I am designing a form having multiple stages where user 'Confirms' the quotation at the last stage. While thinking about how to prevent user leaving this last confirmation page (before he actually confirms), I thought of "Are you sure you want to leave this page" popup message. I got mix opinions through stakeholders whether showing this type message being ethical or not. This keeps me thinking what are the other ways of achieving the same?

Note: Doing follow-up through through email for incomplete task, is a different thing, and I look at it as a supportive backup option. I am looking for on the spot solution which will save our time and increase conversion rate.

  • What justifies calling this 'ethical'? Is this really an issue of moral principles?
    – Izhaki
    Commented Jan 1, 2015 at 15:07
  • Then, if the user has formalised the intent to leave the system - a confirmation message will not change their mind (it will probably only annoy them). You will be protecting against users errors, but doubt this will convince anyone to stay.
    – Izhaki
    Commented Jan 1, 2015 at 15:09

2 Answers 2


You could visually display the current stage of the user. By doing that, you will be managing users' expectation on exactly after how many steps the form will be completed.


download bmml source – Wireframes created with Balsamiq Mockups

  • Hey this is already a part of my design. The question is that if user is on step 4 as per your mock, and he deviates from that page (not because he is not satisfied or even by mistake), what are the options we can have to compel to complete the process.
    – Spicerjet
    Commented Jan 2, 2015 at 7:08
  • 1
    I see. I think email follow up is an optimal solution in that case. Showing a popup with a warning "Are you sure you want to leave the page?" I think, won't really solve the dropout issue, users who want to leave will still leave even if you display a popup window.
    – Ades
    Commented Jan 5, 2015 at 4:39

There are two possible causes of users leaving that I can think of, and I'm not sure which one you're trying to solve:

  1. User gets cold feet and decides they don't want to complete the process after all. I don't think there's much that can be done here except to improve your messaging and make sure that users who get as far as the confirmation step are actually interested in whatever it is you're doing. (But don't obsess about this unless you have analytics suggesting this is a real problem!)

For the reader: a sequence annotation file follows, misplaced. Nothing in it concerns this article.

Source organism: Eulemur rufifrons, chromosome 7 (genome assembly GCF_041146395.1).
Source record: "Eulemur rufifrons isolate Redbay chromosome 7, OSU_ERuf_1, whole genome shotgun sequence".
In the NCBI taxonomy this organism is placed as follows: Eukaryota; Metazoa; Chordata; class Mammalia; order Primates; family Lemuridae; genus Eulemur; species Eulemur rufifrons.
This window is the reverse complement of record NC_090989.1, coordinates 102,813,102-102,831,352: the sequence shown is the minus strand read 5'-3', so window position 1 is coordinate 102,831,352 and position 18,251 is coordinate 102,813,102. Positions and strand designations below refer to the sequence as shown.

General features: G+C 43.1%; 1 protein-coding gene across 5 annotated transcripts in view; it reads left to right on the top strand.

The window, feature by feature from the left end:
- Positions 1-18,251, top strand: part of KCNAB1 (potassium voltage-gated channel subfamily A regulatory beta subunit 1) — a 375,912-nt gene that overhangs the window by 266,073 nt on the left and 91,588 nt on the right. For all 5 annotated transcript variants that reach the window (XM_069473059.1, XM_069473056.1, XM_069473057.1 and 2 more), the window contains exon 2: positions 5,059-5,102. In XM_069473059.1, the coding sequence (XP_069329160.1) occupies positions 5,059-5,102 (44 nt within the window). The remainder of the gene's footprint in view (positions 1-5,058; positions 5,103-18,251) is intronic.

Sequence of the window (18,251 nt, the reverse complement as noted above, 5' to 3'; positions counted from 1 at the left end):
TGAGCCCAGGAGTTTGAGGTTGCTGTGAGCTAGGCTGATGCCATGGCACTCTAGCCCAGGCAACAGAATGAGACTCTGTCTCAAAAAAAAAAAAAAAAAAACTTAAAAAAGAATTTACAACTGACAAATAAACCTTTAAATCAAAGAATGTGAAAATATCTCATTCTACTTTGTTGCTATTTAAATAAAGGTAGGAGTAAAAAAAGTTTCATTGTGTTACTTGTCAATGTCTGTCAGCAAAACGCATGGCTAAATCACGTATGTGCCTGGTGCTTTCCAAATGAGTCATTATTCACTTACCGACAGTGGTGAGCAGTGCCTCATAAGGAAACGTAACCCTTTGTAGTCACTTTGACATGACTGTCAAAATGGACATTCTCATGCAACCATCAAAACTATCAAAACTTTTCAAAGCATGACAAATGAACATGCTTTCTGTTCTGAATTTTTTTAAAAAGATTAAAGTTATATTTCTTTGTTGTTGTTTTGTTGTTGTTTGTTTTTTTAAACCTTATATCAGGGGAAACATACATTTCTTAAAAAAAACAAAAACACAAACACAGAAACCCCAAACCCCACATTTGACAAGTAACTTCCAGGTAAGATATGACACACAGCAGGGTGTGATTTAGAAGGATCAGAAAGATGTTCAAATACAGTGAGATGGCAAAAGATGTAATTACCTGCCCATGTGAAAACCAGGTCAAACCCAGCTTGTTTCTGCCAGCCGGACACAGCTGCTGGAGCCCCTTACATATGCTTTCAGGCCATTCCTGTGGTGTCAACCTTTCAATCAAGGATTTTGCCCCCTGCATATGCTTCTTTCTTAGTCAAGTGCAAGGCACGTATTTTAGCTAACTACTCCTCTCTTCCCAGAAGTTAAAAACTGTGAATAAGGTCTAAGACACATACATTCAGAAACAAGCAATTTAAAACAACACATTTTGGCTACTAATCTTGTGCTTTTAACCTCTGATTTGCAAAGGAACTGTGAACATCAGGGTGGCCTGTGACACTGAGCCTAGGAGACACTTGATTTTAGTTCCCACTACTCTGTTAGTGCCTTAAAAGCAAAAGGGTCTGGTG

2. User gets confused and erroneously believes that the process is completed and no further action is required from them. It's perfectly fine to display a dialog in this case, especially if it gently explains that the user needs to click "Confirm" to actually complete the process. Another approach might be to save the state of the form in your database, and if it stays in the "confirmation" state for a length of time, send an email to the user prompting them to finish. You should also look at why users are getting confused and try to make the process more intuitive.
  • I agree -- there's definitely been a few times I've gotten confused days later when something I thought I had done actually hadn't gotten done, and when I go back, I realize I closed the page because their confirmation page looked a lot like a final summary page and missed that I had one more step left. I think any form (whether it's a multi-page form or what) should have a warning if you try to navigate away without it being 100% done. Commented Jan 1, 2015 at 20:06
  • @DallonF Your Point 2 is what I have mentioned in my Note at the bottom of the question. But I am really interested in Point 1. And considering you rightly said, "users who get as far as the confirmation step" we want to convert this user to confirm. One option is already discussed as have "are you sure .." pop up, what else can be done?
    – Spicerjet
    Commented Jan 2, 2015 at 7:13
  • First - check your analytics. It's easy to obsess over imaginary issues, and my gut feeling is that's what's happening here. Then, if it truly is a problem, find the root cause (bad messaging, most likely) and fix that. The popup is a band-aid that's more likely to annoy users than change their minds.
    – DallonF
    Commented Jan 2, 2015 at 15:38
  • Oh! Another possible cause I just thought of: your confirmation page might display information that changes the user's mind (example: price) that isn't available before that point. If you want your confirmation page to convert well, you need to make sure it has no surprises.
    – DallonF
    Commented Jan 2, 2015 at 15:40

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